Seasoned cinematic idiom
From politically charged moments and paternal grief to geniality and witty humour the just concluded MAMI International Film Festival had fine variety, feels GOWRI RAMNARAYAN.
JUST 75 films and three theatres. But what a feast for cineastes in the city! The Mumbai Academy of Moving Images presented a fine international film festival this year (November 21-28). No clogging with old classics or padding with new kitsch. In fact, the reduced budget has been a boon the selectors have focussed on quality. The festival certainly scored with its opening and closing features.
If eminent Hungarian filmmaker, Istvan Szabo's new work "Taking Sides" was a disturbing parable for our troubled times, "Nishalkuthu" (Shadow Kill) proved that Adoor Gopalakrishnan remains as uncompromising as he has always been in the lonesome field of serious Indian cinema. This is the tale of the fevered hangman who hallucinates in drunken bouts, preyed by guilt and remorse. However, "Shadow Kill" is bare, somewhat emotion-sapped, and not vintage Adoor. But the image of the rope had eerie echoes, starting with weaving and twisting, to hanging in the hangman's puja room, suffused with incense smoke, or burnt to be applied as a remedy for ailments from fever to frenzy. The Gandhian son's spinning wheel and khadi yarn stand against the noose.
Flaws? The schedule came in piecemeal announcements which made advance viewing plans impossible. Some films on the list were not screened at all. The opening ceremony dragged on, with Astad Deboo's overlong dance numbers. Hungarian maestro Istvan Szabo's pithy, moving speech was killed by Aamir Khan's badly timed late arrival; the photographers created mayhem by turning their backs to Szabo on the stage and converged on the "Lagaan" man.
The closing ceremony lacked punch, though no one, including the Minister, was guilty of rhetoric. It was good to see veteran Om Puri getting an award for Significant Contribution to cinema, not so good to hear the Fipresci award of film critics going to "Titli".
Mother and daughter (Aparna Sen and Konkona Sen Sharma) from a Darjeeling tea estate are on their way to the airport when they give a lift to a man whose car has stalled midway: none other than daughter Titli's Bollywood hero. He also turns out to be the mother's first love. The journey ends in revelations and attitudinal changes for all three. "Titli" had the kind of banality that is sometimes mistaken for simplicity. It's subtle moments came with Aparna Sen's muted expressiveness and nuances. After "Bariwali" this film is a comedown for director Rituparno Ghosh.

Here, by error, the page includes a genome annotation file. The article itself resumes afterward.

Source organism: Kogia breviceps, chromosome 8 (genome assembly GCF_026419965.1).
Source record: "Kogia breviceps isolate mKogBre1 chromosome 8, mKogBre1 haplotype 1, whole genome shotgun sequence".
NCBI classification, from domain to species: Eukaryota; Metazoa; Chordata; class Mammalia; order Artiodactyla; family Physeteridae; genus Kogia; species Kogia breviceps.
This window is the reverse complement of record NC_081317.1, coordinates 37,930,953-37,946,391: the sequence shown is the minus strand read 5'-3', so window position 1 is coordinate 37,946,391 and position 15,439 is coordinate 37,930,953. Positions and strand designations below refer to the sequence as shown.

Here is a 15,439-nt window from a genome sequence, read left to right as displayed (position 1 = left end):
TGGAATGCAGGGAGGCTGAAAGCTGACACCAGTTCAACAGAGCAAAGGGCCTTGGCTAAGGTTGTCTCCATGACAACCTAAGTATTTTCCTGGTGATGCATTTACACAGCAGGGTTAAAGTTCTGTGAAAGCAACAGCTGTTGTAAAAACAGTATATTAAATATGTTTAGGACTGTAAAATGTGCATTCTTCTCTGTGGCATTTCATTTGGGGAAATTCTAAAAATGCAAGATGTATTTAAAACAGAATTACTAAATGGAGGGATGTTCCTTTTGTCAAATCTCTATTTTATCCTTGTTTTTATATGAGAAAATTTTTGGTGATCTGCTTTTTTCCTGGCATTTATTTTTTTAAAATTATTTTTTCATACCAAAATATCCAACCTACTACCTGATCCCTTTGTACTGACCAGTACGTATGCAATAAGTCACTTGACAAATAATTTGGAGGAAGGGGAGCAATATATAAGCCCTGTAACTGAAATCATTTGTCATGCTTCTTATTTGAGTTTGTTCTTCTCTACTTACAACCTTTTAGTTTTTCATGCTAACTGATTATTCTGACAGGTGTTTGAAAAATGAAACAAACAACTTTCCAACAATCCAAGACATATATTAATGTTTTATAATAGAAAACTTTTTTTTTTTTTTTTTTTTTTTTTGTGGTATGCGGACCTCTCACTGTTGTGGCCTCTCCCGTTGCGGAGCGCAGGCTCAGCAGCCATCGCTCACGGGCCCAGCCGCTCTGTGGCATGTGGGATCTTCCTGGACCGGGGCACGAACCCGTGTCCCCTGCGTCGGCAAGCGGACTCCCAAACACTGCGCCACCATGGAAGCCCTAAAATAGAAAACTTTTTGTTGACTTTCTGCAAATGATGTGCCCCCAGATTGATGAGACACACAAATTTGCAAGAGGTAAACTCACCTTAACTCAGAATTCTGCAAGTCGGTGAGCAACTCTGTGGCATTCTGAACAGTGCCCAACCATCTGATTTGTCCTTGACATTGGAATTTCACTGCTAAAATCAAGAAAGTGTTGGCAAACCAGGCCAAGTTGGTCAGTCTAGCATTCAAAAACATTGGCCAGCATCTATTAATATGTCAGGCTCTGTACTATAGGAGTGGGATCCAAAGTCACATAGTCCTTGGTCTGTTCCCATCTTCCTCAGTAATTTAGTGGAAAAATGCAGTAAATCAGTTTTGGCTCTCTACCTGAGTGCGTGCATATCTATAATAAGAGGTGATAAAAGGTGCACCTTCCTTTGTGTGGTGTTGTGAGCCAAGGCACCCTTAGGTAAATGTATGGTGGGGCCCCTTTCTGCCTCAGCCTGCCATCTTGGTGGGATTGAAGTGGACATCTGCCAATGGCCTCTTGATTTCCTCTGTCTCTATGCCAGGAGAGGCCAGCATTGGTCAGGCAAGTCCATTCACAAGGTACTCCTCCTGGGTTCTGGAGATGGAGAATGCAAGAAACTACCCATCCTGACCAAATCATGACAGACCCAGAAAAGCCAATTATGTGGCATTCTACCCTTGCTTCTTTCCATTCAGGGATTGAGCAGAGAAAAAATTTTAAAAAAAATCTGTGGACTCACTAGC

The festival had variety. On some days, you could not skip even a single film out of the six slots. Take the day which had two features by Andreas Dresen (Germany). His "Silent Country" assembles a rundown theatre company in East Germany, playing to empty halls at a time when all the drama is taking place in the real world: the Berlin wall is coming down. The cast struggles with "Waiting for Godot" and trying to get West German news bulletins on their TVs. They cannot go to Berlin their old bus cannot be yanked to life. A sleek West German lands up to promise nationwide publicity, press and TV coverage. His sound and fury peter out in the same empty hall and everyone continues to wait for Godot even after the play is taken off the schedule.
"Night Shapes" intertwined three stories at a politically charged moment. The Pope arrives in the city as waifs and innocents abroad get into jams in the seedier haunts where hookers and thugs steal, burn and loot the night away. A businessman struggles to restore a lost Black boy to his friend, a village farmer tries to find romance with a whore, and a destitute couple to fulfil a dream of spending one night off the streets in a hotel room.
Still on the same day (!) the festival re-confirmed our conviction that what a film needs is not lavish funds but an idea, and a creative mind that can see that idea from a fresh perspective. The outstanding Oscar-nominated "Elling" (Petter Naess, Norway) showed you pals Elling and Bjarne from a psychiatric clinic, relocating themselves into "normalcy" in an Oslo flat. At first, streets spell trauma, crossing a restaurant floor is a polar expedition. Soon they find their old enemies dizziness and anxiety vanishing, as they make friends with an old poet, repair his ancient car, rush a pregnant neighbour to the hospital. Bjarne marries the new mother while Elling becomes an anonymous "Underground Poet".